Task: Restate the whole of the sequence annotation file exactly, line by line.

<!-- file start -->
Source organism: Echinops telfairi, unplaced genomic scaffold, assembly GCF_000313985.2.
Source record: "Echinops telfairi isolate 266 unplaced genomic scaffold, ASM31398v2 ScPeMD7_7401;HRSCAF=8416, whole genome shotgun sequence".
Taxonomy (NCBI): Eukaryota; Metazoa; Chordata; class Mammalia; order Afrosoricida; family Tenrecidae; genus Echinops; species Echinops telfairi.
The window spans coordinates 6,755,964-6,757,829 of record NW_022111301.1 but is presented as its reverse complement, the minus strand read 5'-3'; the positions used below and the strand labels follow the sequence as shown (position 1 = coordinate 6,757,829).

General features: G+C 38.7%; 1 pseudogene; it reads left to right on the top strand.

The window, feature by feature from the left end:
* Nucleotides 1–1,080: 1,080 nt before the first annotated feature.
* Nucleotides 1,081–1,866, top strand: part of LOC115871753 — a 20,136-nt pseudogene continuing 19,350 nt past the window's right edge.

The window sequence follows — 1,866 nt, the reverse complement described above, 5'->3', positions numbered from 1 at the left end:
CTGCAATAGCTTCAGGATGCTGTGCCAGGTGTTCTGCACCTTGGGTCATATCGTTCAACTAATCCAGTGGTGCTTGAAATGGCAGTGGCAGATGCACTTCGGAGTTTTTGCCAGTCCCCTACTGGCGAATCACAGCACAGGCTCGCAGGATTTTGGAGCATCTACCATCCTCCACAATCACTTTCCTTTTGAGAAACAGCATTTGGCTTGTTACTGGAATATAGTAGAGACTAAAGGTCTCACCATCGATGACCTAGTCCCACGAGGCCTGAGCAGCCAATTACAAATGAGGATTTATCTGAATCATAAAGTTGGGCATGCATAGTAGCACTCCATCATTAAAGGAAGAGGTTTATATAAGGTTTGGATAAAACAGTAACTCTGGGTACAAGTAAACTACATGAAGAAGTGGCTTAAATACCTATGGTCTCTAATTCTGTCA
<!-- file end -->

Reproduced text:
Source organism: Echinops telfairi, unplaced genomic scaffold, assembly GCF_000313985.2.
Source record: "Echinops telfairi isolate 266 unplaced genomic scaffold, ASM31398v2 ScPeMD7_7401;HRSCAF=8416, whole genome shotgun sequence".
Taxonomy (NCBI): Eukaryota; Metazoa; Chordata; class Mammalia; order Afrosoricida; family Tenrecidae; genus Echinops; species Echinops telfairi.
The window spans coordinates 6,755,964-6,757,829 of record NW_022111301.1 but is presented as its reverse complement, the minus strand read 5'-3'; the positions used below and the strand labels follow the sequence as shown (position 1 = coordinate 6,757,829).

General features: G+C 38.7%; 1 pseudogene; it reads left to right on the top strand.

The window, feature by feature from the left end:
* Nucleotides 1–1,080: 1,080 nt before the first annotated feature.
* Nucleotides 1,081–1,866, top strand: part of LOC115871753 — a 20,136-nt pseudogene continuing 19,350 nt past the window's right edge.

The window sequence follows — 1,866 nt, the reverse complement described above, 5'->3', positions numbered from 1 at the left end:
CTGCAATAGCTTCAGGATGCTGTGCCAGGTGTTCTGCACCTTGGGTCATATCGTTCAACTAATCCAGTGGTGCTTGAAATGGCAGTGGCAGATGCACTTCGGAGTTTTTGCCAGTCCCCTACTGGCGAATCACAGCACAGGCTCGCAGGATTTTGGAGCATCTACCATCCTCCACAATCACTTTCCTTTTGAGAAACAGCATTTGGCTTGTTACTGGAATATAGTAGAGACTAAAGGTCTCACCATCGATGACCTAGTCCCACGAGGCCTGAGCAGCCAATTACAAATGAGGATTTATCTGAATCATAAAGTTGGGCATGCATAGTAGCACTCCATCATTAAAGGAAGAGGTTTATATAAGGTTTGGATAAAACAGTAACTCTGGGTACAAGTAAACTACATGAAGAAGTGGCTTAAATACCTATGGTCTCTAATTCTGTCA